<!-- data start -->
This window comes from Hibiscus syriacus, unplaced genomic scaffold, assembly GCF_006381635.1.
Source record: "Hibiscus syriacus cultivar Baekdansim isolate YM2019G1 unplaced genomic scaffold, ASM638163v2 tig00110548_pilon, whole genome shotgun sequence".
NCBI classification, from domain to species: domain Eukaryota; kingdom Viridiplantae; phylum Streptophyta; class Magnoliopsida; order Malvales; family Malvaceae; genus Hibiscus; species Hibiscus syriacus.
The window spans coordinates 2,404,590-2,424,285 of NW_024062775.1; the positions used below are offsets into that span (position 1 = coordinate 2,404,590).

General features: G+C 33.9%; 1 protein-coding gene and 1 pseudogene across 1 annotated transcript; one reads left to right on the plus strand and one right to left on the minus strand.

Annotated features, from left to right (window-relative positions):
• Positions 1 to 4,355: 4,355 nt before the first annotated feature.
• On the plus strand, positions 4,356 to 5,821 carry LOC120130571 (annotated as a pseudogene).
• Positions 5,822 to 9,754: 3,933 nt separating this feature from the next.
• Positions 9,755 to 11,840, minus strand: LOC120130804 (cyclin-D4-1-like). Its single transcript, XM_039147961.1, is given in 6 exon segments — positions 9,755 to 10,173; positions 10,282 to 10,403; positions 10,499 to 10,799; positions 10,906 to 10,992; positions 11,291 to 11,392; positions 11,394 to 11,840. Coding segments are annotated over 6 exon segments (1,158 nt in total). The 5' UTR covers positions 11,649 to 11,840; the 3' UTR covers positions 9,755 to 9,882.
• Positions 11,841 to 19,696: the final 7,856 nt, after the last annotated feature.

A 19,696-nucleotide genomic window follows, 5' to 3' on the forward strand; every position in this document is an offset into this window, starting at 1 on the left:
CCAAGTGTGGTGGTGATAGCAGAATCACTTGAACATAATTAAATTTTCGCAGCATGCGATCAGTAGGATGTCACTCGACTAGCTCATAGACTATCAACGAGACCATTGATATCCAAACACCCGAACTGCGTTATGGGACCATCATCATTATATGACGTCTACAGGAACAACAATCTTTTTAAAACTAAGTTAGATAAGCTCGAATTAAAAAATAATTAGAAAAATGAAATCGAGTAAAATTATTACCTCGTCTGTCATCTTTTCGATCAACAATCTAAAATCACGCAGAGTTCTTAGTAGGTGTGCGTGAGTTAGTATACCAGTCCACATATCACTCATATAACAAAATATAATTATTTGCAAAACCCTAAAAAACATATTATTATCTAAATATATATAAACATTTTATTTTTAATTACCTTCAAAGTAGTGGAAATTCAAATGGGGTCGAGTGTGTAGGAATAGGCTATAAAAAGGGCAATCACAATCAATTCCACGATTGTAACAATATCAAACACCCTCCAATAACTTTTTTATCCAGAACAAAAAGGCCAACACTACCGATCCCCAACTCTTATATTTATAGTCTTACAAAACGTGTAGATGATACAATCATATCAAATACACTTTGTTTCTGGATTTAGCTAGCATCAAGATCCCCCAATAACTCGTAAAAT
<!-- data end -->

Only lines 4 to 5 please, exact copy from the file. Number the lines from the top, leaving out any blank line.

The window spans coordinates 2,404,590-2,424,285 of NW_024062775.1; the positions used below are offsets into that span (position 1 = coordinate 2,404,590).

General features: G+C 33.9%; 1 protein-coding gene and 1 pseudogene across 1 annotated transcript; one reads left to right on the plus strand and one right to left on the minus strand.